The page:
This is the second novel in the Kingkiller Chronicles trilogy, and while it was still an engaging read, it also suffered a bit from similar issues as other second novels in trilogies. Due to running into some problems at school, both with people and with money, Kvothe decides to take the semester off, and heads to another city to try to get a patron in the form of the Maer, a very powerful man in Severen. If Kvothe can prove himself and help the Maer woo a woman, he hopes that the Maer would agree to be his official patron. His work for the Maer leads to several different adventures, including an interlude in the land of faeries, and an explanation of where Kvothe learned his fighting skills. Some of these side tasks lead him to cross paths with the Amyr or Chandrian that he has been pursuing but he doesn't learn too much more.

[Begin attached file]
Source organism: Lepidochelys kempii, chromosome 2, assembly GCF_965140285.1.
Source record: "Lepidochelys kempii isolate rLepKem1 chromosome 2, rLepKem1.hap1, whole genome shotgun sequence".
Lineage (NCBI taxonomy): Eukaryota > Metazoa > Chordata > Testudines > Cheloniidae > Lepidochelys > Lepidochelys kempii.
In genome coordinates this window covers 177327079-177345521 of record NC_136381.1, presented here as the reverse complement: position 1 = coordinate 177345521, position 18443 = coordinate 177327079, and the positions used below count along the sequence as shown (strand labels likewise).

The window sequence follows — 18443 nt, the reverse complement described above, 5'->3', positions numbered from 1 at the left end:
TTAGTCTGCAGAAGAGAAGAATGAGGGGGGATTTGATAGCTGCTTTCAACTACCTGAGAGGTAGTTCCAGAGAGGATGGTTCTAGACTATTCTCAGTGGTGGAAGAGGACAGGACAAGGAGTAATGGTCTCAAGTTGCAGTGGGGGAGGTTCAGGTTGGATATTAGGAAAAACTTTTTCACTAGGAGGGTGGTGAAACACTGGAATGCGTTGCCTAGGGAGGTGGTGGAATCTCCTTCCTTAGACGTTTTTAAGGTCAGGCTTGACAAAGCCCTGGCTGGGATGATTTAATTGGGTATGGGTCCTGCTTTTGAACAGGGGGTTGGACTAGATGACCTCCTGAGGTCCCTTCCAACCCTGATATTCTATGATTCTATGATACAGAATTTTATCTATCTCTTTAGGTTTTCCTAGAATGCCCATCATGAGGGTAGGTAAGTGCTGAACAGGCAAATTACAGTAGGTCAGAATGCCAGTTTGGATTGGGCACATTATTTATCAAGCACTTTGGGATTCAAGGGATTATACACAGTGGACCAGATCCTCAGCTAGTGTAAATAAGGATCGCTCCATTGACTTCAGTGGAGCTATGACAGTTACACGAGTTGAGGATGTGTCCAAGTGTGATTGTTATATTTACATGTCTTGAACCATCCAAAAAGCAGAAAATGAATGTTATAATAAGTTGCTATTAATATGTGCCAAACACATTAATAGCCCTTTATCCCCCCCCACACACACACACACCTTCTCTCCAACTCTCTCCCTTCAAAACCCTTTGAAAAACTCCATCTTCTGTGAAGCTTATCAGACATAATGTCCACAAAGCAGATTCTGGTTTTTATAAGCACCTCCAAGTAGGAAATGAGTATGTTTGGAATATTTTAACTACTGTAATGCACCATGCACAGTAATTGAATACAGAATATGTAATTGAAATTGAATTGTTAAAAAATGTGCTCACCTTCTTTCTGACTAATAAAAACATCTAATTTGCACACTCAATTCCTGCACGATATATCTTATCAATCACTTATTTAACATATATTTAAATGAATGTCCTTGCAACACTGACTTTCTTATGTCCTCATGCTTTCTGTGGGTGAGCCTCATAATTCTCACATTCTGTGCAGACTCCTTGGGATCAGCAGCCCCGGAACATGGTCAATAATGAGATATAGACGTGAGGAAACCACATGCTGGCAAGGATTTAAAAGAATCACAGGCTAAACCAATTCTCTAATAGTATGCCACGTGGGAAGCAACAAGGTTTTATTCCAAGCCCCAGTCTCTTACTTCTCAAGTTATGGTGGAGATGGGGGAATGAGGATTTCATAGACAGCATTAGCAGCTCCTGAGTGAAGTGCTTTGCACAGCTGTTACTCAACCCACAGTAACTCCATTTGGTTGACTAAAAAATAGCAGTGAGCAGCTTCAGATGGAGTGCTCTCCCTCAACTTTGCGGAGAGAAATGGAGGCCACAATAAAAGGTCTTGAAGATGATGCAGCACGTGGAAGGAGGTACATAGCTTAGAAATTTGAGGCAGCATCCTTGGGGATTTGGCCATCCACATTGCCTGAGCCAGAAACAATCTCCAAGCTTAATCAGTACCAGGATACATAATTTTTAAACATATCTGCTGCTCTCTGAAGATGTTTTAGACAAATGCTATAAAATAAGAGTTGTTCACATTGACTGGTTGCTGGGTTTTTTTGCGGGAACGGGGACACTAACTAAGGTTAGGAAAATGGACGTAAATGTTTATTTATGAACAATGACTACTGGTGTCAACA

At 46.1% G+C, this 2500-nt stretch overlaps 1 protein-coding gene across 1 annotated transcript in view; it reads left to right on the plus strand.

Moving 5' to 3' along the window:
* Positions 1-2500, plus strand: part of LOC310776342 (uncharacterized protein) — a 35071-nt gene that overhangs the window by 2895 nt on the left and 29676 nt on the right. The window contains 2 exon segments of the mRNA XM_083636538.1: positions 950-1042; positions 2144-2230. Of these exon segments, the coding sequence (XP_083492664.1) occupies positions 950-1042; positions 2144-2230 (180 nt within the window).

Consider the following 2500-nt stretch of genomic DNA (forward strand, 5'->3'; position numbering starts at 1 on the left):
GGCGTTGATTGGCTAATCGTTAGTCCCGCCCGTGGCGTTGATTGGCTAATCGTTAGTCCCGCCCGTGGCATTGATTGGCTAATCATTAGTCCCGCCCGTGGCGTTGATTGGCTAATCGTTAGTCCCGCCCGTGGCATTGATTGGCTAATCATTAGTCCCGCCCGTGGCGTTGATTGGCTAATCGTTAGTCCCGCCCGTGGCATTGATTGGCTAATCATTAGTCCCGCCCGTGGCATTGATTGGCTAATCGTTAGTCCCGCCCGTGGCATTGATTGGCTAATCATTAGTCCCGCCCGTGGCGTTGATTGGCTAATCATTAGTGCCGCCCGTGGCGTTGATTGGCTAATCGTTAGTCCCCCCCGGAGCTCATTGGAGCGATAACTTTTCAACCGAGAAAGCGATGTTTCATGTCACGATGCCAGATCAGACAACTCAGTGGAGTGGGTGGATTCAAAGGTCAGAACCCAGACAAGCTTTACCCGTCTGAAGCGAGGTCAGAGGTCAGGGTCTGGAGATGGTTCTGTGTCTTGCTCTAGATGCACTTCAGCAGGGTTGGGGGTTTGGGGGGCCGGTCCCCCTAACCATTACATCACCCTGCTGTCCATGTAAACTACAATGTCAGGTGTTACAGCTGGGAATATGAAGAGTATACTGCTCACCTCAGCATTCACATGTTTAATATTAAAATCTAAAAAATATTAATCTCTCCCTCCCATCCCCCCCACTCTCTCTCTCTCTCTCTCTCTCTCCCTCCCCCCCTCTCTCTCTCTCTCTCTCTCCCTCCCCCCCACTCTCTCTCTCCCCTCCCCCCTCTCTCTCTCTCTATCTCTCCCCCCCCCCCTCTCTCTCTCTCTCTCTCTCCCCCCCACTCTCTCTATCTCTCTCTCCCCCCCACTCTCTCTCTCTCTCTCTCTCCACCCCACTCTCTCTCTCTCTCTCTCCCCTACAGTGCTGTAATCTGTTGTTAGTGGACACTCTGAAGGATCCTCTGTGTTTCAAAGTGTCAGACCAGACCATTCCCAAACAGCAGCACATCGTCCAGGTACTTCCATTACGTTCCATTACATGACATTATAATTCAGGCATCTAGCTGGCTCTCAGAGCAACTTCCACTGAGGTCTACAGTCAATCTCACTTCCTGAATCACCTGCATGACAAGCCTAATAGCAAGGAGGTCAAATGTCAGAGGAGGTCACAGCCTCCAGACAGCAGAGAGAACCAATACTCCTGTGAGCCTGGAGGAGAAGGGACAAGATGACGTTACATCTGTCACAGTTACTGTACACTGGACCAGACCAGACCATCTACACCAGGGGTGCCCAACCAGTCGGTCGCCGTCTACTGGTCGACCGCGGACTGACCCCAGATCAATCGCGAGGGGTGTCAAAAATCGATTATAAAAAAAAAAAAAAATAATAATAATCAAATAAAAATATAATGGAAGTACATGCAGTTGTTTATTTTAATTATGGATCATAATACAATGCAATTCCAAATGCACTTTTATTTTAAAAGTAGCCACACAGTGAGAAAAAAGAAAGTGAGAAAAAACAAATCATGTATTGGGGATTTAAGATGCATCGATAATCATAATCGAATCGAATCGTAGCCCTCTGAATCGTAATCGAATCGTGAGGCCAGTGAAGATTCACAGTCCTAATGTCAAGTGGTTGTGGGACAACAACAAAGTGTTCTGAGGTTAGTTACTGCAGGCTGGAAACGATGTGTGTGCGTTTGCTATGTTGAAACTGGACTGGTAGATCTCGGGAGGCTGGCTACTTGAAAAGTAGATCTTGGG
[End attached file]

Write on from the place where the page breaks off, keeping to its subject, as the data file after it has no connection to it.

Basically, the two book of the series have been hinting all types of adventures and intrigue that involve Kvothe, and while the book reveals some of it, I don't feel like it went nearly far enough, considering that there is only one book remaining. Especially since it seems like there is upheaval in the current day of this world, and I assume at least part of the third book may deal with having to face forces in the present rather than just talking about the past. For example, the novels have been hinting at Kvothe's expulsion from the University, but two books in, and Kvothe is still a student, even if he is one that took a year off. That means there is only one book for the reader to get any type of closure with the Chandrian, for Kvothe to get expelled and for the reader to find out why he is also referred to as the Kingkiller (other than the obvious, more importantly how it happened). As a result, while I enjoyed the novel, I was also disappointed that it didn't reveal more. It just seems like the third novel is either going to be huge or incredibly rushed which would be disappoining after how well-paced the first two were.